Covid-19 Risk Assessment Week Ending 24th January 2022

Hospitalisations and deaths from Covid-19 continued to climb in Bucks last week, although the total number of infected people is now thankfully falling. However, 1 in every 26 people in Bucks are STILL infected and so it is still essential that everyone takes strict precautions against catching Omicron. Read on for more…


 

WHAT’S HAPPENING WITH THE PANDEMIC IN BUCKS?

We are now in a transition period in the pandemic. The huge numbers of people who caught Omicron in December and early January is now turning into a big rise in hospitalisations and deaths as some of those people develop severe illness and die. Those high numbers in hospital or dying will continue for a few more weeks as severe illness develops in people who have caught Covid more recently.

More positively, Omicron is now starting to run out of people to infect in Bucks, and so the numbers of NEW cases are starting to fall. Covid is running out of people to infect for two reasons. Firstly, the number of people who are triple-jabbed is slowly growing and those people (for a while) are less likely to catch or get ill with Omicron. Second, people who have already caught Omicron are mostly protected (for a while) against catching it again.  These two reasons mean that Omicron is now ‘looking around for people to infect’, rather than finding them everywhere. This in turn means the number of new cases per week is falling.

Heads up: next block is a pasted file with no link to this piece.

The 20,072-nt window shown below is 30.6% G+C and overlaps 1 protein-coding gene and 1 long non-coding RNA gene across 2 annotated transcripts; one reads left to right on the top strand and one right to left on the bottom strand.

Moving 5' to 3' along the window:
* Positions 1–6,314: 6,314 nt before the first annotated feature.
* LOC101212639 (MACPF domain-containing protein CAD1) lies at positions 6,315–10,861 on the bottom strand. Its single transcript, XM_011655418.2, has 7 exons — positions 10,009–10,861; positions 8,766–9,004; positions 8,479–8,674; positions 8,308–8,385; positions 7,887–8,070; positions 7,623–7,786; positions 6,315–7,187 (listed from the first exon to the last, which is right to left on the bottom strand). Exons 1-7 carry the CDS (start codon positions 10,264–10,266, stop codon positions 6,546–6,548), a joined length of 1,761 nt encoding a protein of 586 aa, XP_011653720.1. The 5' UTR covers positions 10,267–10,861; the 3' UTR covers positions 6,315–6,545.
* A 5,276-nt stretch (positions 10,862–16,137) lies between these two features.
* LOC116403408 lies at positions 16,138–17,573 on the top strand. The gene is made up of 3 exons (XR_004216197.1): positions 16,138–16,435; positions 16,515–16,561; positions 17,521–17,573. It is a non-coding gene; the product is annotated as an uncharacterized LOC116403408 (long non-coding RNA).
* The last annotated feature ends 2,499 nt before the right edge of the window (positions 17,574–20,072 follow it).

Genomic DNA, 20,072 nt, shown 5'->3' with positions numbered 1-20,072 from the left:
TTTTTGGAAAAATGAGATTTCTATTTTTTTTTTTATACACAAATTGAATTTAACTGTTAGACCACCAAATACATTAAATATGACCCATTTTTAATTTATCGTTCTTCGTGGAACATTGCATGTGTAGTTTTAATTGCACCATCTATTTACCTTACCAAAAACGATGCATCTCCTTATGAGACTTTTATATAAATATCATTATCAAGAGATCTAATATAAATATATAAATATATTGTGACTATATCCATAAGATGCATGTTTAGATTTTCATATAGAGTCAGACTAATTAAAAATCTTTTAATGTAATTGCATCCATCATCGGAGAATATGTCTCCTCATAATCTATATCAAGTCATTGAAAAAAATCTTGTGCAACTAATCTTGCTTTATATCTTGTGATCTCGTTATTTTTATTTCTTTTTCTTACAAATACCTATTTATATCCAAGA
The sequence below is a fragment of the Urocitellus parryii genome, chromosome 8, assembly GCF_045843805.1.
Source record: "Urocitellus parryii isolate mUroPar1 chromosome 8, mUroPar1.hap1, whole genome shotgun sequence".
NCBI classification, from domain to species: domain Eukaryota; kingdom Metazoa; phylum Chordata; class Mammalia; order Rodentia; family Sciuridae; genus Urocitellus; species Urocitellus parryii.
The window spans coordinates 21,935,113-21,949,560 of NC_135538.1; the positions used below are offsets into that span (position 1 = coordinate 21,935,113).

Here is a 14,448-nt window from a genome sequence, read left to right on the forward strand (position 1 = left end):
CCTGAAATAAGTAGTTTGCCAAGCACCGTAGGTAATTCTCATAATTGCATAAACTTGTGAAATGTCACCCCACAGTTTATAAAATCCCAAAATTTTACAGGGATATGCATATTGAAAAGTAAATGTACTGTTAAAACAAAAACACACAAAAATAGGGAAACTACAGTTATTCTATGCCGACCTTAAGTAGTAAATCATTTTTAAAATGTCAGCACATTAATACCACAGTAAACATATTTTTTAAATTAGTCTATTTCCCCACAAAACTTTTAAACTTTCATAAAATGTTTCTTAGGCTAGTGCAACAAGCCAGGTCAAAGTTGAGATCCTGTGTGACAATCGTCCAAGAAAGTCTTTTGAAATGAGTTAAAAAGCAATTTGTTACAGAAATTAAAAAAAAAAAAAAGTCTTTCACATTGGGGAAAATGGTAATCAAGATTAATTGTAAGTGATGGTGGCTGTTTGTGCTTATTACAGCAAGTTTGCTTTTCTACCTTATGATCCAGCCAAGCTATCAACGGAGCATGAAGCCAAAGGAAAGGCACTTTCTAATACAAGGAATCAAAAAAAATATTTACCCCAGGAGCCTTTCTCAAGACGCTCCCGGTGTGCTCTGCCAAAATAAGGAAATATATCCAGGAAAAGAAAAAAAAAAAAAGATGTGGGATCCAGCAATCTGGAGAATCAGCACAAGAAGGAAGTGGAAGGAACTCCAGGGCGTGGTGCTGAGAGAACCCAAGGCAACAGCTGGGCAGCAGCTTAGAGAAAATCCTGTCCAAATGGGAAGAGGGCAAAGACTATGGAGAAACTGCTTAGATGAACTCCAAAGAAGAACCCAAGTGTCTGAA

This is NOT the end of risk from Omicron. People typically remain contagious for around 10 days and so the total number of infected people is made up of some people who were infected in the last week as well as those newly infected in the current week. This is why BuDS uses a two week rolling calculation of the number of infected people – and that total is still exceptionally high, with 1 in every 26 people still infectious and able to give you Covid. Check out our risk illustrations below for what that means in your town or local supermarket.


 

THERE’S NO SUCH THING AS LASTING IMMUNITY FROM OMICRON